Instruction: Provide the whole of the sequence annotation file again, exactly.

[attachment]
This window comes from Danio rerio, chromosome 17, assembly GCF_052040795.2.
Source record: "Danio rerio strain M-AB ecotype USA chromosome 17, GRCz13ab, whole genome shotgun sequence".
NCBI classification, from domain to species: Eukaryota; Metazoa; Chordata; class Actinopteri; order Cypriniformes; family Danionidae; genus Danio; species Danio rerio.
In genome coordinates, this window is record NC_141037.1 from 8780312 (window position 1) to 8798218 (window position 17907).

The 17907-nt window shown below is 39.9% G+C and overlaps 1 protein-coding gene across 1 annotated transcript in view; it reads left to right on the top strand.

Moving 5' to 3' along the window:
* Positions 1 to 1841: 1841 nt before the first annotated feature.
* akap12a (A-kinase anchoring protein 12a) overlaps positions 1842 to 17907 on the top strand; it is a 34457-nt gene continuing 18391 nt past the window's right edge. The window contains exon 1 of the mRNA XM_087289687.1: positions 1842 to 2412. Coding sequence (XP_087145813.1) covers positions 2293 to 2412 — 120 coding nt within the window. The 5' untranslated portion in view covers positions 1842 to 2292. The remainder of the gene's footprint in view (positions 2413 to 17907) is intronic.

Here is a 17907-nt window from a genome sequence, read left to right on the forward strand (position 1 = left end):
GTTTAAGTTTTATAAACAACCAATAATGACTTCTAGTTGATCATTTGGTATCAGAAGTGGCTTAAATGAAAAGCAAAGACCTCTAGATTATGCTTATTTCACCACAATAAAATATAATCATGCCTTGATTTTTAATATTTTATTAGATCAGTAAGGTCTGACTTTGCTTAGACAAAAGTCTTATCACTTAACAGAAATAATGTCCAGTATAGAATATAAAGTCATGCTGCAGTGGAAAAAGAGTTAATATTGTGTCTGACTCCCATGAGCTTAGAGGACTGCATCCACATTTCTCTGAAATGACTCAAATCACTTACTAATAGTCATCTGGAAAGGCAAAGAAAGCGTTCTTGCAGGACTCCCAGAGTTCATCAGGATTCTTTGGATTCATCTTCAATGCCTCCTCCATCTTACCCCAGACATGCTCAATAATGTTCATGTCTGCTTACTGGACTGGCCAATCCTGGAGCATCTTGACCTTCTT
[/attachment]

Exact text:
This window comes from Danio rerio, chromosome 17, assembly GCF_052040795.2.
Source record: "Danio rerio strain M-AB ecotype USA chromosome 17, GRCz13ab, whole genome shotgun sequence".
NCBI classification, from domain to species: Eukaryota; Metazoa; Chordata; class Actinopteri; order Cypriniformes; family Danionidae; genus Danio; species Danio rerio.
In genome coordinates, this window is record NC_141037.1 from 8780312 (window position 1) to 8798218 (window position 17907).

The 17907-nt window shown below is 39.9% G+C and overlaps 1 protein-coding gene across 1 annotated transcript in view; it reads left to right on the top strand.

Moving 5' to 3' along the window:
* Positions 1 to 1841: 1841 nt before the first annotated feature.
* akap12a (A-kinase anchoring protein 12a) overlaps positions 1842 to 17907 on the top strand; it is a 34457-nt gene continuing 18391 nt past the window's right edge. The window contains exon 1 of the mRNA XM_087289687.1: positions 1842 to 2412. Coding sequence (XP_087145813.1) covers positions 2293 to 2412 — 120 coding nt within the window. The 5' untranslated portion in view covers positions 1842 to 2292. The remainder of the gene's footprint in view (positions 2413 to 17907) is intronic.

Here is a 17907-nt window from a genome sequence, read left to right on the forward strand (position 1 = left end):
GTTTAAGTTTTATAAACAACCAATAATGACTTCTAGTTGATCATTTGGTATCAGAAGTGGCTTAAATGAAAAGCAAAGACCTCTAGATTATGCTTATTTCACCACAATAAAATATAATCATGCCTTGATTTTTAATATTTTATTAGATCAGTAAGGTCTGACTTTGCTTAGACAAAAGTCTTATCACTTAACAGAAATAATGTCCAGTATAGAATATAAAGTCATGCTGCAGTGGAAAAAGAGTTAATATTGTGTCTGACTCCCATGAGCTTAGAGGACTGCATCCACATTTCTCTGAAATGACTCAAATCACTTACTAATAGTCATCTGGAAAGGCAAAGAAAGCGTTCTTGCAGGACTCCCAGAGTTCATCAGGATTCTTTGGATTCATCTTCAATGCCTCCTCCATCTTACCCCAGACATGCTCAATAATGTTCATGTCTGCTTACTGGACTGGCCAATCCTGGAGCATCTTGACCTTCTT